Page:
In New York, the cleat’s on the other foot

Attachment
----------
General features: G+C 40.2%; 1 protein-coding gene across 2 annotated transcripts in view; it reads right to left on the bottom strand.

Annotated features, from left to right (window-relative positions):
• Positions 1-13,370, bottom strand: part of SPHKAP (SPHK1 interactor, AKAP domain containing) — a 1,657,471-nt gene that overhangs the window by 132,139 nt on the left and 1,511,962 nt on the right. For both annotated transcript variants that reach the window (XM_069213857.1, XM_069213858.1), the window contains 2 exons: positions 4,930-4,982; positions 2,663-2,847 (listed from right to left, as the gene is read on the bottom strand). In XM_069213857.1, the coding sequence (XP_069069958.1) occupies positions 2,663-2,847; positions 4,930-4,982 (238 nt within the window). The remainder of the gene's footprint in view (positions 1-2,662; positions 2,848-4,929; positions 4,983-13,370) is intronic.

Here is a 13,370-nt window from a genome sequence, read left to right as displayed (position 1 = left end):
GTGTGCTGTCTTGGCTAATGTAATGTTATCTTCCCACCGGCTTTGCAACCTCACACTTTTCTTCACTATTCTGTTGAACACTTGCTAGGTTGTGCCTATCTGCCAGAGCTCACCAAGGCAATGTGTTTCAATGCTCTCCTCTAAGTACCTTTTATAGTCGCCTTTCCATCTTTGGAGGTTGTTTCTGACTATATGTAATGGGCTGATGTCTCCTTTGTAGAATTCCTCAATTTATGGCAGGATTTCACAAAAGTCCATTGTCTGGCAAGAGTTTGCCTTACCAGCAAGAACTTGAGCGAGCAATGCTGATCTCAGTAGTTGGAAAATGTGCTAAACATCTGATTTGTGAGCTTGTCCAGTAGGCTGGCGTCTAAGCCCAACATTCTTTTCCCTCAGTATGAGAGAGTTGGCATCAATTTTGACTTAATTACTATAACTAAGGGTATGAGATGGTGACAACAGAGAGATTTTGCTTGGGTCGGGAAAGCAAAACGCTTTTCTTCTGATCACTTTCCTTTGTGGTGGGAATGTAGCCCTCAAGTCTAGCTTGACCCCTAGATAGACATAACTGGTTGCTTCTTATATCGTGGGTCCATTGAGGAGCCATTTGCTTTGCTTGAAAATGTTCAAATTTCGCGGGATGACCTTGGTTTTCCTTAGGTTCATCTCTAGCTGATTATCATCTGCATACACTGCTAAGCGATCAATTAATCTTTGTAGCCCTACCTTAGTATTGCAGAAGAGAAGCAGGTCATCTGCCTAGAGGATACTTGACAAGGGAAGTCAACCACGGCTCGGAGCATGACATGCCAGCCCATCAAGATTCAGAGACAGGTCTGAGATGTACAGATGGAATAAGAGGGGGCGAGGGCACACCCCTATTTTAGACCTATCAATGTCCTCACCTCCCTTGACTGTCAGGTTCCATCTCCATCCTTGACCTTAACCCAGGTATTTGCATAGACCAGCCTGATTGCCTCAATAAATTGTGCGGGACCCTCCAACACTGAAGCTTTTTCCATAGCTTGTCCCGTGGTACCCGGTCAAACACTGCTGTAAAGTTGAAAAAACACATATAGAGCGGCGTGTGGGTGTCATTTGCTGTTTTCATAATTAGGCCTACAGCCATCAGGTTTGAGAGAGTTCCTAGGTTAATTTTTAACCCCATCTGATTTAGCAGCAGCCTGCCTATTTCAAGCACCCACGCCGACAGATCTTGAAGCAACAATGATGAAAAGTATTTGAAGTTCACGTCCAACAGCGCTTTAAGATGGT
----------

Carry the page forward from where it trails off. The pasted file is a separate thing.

For years the New York Metropolitans were the face of baseball in New York City. Guys by the names of Tom Seaver and Darryl Strawberry ruled the city, making fans easy to forget there was another team who played in the area. The Yankees were terrible, and for a long time, a laughing stock of Major League Baseball. They had an egotistical owner, lousy players and a never-ending list of managerial failures. In the fall of 1986, the Mets did something that put the staple on their presence in both Major League Baseball and in New York City. Yes, the Yankees still had more championships, but the Mets were the talk of the town. It was not until the mid-90s when baseball in the Bronx became relevant again. Young faces by the names of Derek Jeter, Mariano Rivera, Andy Pettitte and Jorge Posada were new to the city. The spotlight shown brightly on the Yankees, and the Mets’ existence was beginning to fade. 2000 was the last time these two teams were on an even level of dominance. The Yankees, coming off of three championships in four seasons, and the Mets, returning to the World Series for the first time since 1986, were finally distinguishing the city for having two powerhouses in professional baseball. I don’t have to explain the rest, but from 2000 to today, there is absolutely no doubt which of the two teams has had more success. This rant is not about the successes and failures of the Yankees and Mets over the past three decades, but is more of the realization that soon enough, New York City will be painted blue and orange once again. The Mets simply have better talent in their farm systems and more promising young pitching than their cross-town rivals. The Yankees, on the other hand, seem to add another 37-39 year old washed up veteran every year in hopes of “revitalizing that one’s career in pinstripes.” For years it has failed them. I am certainly not saying the Yankees have no chance for success in the near future. There are too many teams around the league in better situations than the Yankees right now, and one of those teams is the Mets. David Heim is a sophomore journalism major from Roselle Park, N.J. He can be reached at firstname.lastname@example.org.